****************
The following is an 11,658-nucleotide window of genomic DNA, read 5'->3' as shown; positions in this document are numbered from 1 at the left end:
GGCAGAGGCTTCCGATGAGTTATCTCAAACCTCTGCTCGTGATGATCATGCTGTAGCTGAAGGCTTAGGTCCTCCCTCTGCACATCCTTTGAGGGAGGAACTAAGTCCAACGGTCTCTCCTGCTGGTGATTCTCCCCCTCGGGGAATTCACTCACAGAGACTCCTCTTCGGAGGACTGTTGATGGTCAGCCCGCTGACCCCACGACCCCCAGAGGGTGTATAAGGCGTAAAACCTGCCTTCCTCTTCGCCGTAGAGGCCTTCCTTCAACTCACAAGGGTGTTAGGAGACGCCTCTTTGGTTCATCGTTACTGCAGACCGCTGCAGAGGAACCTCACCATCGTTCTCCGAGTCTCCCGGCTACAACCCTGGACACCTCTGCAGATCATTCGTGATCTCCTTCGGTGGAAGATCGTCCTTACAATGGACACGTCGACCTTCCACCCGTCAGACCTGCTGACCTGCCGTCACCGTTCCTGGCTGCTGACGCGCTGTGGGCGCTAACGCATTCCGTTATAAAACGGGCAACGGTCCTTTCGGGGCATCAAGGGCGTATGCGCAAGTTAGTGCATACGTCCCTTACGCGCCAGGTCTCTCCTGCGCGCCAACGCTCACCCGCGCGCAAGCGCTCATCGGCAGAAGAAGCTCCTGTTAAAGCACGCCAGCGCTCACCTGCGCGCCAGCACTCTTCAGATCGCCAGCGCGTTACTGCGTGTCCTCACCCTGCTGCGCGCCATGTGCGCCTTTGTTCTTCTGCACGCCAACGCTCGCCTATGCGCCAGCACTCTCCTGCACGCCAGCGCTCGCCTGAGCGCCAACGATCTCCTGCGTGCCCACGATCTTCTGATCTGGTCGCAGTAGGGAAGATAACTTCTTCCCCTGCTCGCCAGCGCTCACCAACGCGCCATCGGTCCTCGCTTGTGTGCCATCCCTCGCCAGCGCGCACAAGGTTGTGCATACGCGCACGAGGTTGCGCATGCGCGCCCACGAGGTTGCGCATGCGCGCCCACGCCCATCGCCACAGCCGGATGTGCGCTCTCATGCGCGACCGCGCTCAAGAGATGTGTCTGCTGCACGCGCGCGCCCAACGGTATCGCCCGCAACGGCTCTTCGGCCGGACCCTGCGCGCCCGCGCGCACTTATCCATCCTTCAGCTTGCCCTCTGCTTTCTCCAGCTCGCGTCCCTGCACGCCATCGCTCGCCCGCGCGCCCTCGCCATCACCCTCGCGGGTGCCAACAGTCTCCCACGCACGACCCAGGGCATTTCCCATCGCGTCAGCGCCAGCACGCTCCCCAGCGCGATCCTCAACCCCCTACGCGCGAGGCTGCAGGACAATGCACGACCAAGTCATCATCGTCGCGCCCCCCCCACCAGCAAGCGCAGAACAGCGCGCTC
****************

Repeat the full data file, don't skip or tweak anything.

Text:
The following is an 11,658-nucleotide window of genomic DNA, read 5'->3' as shown; positions in this document are numbered from 1 at the left end:
GGCAGAGGCTTCCGATGAGTTATCTCAAACCTCTGCTCGTGATGATCATGCTGTAGCTGAAGGCTTAGGTCCTCCCTCTGCACATCCTTTGAGGGAGGAACTAAGTCCAACGGTCTCTCCTGCTGGTGATTCTCCCCCTCGGGGAATTCACTCACAGAGACTCCTCTTCGGAGGACTGTTGATGGTCAGCCCGCTGACCCCACGACCCCCAGAGGGTGTATAAGGCGTAAAACCTGCCTTCCTCTTCGCCGTAGAGGCCTTCCTTCAACTCACAAGGGTGTTAGGAGACGCCTCTTTGGTTCATCGTTACTGCAGACCGCTGCAGAGGAACCTCACCATCGTTCTCCGAGTCTCCCGGCTACAACCCTGGACACCTCTGCAGATCATTCGTGATCTCCTTCGGTGGAAGATCGTCCTTACAATGGACACGTCGACCTTCCACCCGTCAGACCTGCTGACCTGCCGTCACCGTTCCTGGCTGCTGACGCGCTGTGGGCGCTAACGCATTCCGTTATAAAACGGGCAACGGTCCTTTCGGGGCATCAAGGGCGTATGCGCAAGTTAGTGCATACGTCCCTTACGCGCCAGGTCTCTCCTGCGCGCCAACGCTCACCCGCGCGCAAGCGCTCATCGGCAGAAGAAGCTCCTGTTAAAGCACGCCAGCGCTCACCTGCGCGCCAGCACTCTTCAGATCGCCAGCGCGTTACTGCGTGTCCTCACCCTGCTGCGCGCCATGTGCGCCTTTGTTCTTCTGCACGCCAACGCTCGCCTATGCGCCAGCACTCTCCTGCACGCCAGCGCTCGCCTGAGCGCCAACGATCTCCTGCGTGCCCACGATCTTCTGATCTGGTCGCAGTAGGGAAGATAACTTCTTCCCCTGCTCGCCAGCGCTCACCAACGCGCCATCGGTCCTCGCTTGTGTGCCATCCCTCGCCAGCGCGCACAAGGTTGTGCATACGCGCACGAGGTTGCGCATGCGCGCCCACGAGGTTGCGCATGCGCGCCCACGCCCATCGCCACAGCCGGATGTGCGCTCTCATGCGCGACCGCGCTCAAGAGATGTGTCTGCTGCACGCGCGCGCCCAACGGTATCGCCCGCAACGGCTCTTCGGCCGGACCCTGCGCGCCCGCGCGCACTTATCCATCCTTCAGCTTGCCCTCTGCTTTCTCCAGCTCGCGTCCCTGCACGCCATCGCTCGCCCGCGCGCCCTCGCCATCACCCTCGCGGGTGCCAACAGTCTCCCACGCACGACCCAGGGCATTTCCCATCGCGTCAGCGCCAGCACGCTCCCCAGCGCGATCCTCAACCCCCTACGCGCGAGGCTGCAGGACAATGCACGACCAAGTCATCATCGTCGCGCCCCCCCCACCAGCAAGCGCAGAACAGCGCGCTC